Hong Kong Free Press: China is the obstacle to Google’s plan to end internet censorship

Hong Kong Free Press: China is the obstacle to Google’s plan to end internet censorship. “It’s been three years since Eric Schmidt proclaimed that Google would chart a course to ending online censorship within ten years. Now is a great time to check on Google’s progress, reassess the landscape, benchmark Google’s efforts against others who share the same goal, postulate on the China strategy and offer suggestions on how they might effectively move forward.”

Quartz: The “Facebook impact” on elections is real, and significant—just look at Hong Kong’s last vote

Quartz: The “Facebook impact” on elections is real, and significant—just look at Hong Kong’s last vote. “As the US presidential election nears, analysts are speculating about the potential impact Facebook may have on turnout, and who ultimately wins the race. Hong Kong’s election may provide some clues. In Hong Kong, the ‘Facebook effect’ pushed younger, more liberal, voters to the polls and led to an upset in what was once one of the city’s most conservative, Beijing-leaning districts.”

Google Street View, Now With More Staircases

Google Street View has added a bunch of… staircases? “Historic staircases in Hong Kong’s concrete jungle can now be viewed by people anywhere in the world on a computer or smartphone using the Street View function of Google Maps, Headline Daily reported Tuesday. Among the 14 streets with stone steps that are part of the collection, Duddell Street in Central, which has been featured in movies, features four gas lamps that are nowhere else to be found in the city and earn it the nickname Gas Lamp Street.”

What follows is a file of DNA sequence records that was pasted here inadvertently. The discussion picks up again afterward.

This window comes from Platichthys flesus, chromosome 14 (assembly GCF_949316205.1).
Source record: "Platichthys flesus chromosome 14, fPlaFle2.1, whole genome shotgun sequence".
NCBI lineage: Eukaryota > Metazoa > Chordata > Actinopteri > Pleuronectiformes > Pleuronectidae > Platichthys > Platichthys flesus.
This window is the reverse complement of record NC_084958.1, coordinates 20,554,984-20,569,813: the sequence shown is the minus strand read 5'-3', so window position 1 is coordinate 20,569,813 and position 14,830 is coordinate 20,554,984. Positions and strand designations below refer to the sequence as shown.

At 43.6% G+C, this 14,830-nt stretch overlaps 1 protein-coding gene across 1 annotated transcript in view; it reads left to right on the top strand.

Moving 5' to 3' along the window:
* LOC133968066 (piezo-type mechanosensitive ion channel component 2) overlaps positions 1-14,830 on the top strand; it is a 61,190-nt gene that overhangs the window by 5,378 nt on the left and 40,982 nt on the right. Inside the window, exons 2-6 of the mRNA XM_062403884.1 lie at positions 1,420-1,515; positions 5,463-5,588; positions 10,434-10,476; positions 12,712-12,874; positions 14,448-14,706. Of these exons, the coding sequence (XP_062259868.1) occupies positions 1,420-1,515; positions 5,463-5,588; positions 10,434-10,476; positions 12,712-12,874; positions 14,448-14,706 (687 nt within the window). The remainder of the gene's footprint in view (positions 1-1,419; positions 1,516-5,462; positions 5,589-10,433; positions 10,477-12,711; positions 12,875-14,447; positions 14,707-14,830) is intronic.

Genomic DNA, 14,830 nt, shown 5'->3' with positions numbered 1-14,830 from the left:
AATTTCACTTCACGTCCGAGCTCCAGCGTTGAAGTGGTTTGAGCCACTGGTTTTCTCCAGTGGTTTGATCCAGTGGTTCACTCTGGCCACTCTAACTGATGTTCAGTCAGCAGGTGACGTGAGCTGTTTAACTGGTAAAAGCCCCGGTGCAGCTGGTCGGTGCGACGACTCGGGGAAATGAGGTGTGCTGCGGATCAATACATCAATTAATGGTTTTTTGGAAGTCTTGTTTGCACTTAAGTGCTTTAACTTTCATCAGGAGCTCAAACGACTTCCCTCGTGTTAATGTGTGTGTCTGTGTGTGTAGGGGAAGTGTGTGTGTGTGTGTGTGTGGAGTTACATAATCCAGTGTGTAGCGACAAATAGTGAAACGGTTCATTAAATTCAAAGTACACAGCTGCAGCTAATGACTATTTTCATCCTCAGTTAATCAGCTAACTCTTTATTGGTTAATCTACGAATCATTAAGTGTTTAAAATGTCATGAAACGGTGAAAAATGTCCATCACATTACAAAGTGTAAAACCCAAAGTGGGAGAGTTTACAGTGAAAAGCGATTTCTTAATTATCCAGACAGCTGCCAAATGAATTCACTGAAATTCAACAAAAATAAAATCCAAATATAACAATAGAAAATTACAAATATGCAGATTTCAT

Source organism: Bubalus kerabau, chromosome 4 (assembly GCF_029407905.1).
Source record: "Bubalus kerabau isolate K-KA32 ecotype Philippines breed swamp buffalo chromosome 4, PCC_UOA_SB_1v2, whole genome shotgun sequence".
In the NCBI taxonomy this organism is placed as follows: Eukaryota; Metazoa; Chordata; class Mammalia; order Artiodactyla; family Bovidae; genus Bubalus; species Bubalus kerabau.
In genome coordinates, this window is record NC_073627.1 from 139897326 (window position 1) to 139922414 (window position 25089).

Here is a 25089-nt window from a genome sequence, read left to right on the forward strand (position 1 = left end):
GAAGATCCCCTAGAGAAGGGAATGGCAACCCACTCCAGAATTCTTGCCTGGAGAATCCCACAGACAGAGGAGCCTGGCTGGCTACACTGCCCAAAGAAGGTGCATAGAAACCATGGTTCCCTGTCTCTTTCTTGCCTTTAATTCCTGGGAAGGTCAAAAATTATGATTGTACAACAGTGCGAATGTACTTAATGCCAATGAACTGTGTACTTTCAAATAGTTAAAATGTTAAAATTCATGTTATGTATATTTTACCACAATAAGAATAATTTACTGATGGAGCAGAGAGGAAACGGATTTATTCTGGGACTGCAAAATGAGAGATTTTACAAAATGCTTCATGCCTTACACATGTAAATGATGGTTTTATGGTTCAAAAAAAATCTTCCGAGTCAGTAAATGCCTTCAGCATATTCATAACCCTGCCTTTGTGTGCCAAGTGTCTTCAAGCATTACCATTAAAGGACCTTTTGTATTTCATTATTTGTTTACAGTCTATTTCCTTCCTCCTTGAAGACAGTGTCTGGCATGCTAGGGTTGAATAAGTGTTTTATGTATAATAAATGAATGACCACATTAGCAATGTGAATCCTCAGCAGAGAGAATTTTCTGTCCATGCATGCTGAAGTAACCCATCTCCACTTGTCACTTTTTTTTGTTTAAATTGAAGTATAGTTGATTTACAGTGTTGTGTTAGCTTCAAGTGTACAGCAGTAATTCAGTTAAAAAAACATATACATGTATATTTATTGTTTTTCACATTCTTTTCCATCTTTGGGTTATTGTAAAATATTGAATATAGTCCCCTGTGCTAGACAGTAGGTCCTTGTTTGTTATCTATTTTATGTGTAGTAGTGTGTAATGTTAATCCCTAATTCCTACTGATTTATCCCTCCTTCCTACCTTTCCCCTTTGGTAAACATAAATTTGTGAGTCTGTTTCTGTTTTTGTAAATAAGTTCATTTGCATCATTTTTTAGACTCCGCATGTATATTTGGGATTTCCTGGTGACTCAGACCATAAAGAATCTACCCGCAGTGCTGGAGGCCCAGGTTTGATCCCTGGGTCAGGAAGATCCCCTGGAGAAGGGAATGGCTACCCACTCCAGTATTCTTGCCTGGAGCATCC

More Google Maps Shenanigans, This Time in Hong Kong

Google can make self-driving cars and really cool robots, but preventing Google Maps shenanigans is still a bit beyond it. “A fake cafe, apparently calling for the removal of Hong Kong’s chief executive appeared on Google Maps on Wednesday in an apparent anti-government protest. The imaginary eatery, named Down 689, featured on a map of the Tsim Sha Tsui waterfront, on the Avenue of Stars.”

Periscope Is Proving Useful to Hong Kong Tourism

Fascinating article from the South China Morning Post: The Periscope stars: Hong Kong’s unofficial tourism ambassadors “A small community of Hongkongers armed with mobile phones is giving the world unique perspectives on the city. The dedicated users of Periscope, Twitter’s popular live-streaming app, have inadvertently become unofficial tourism ambassadors for Hong Kong – at a time when the Hong Kong Tourism Board is seeking to reverse a drop in visitor numbers.”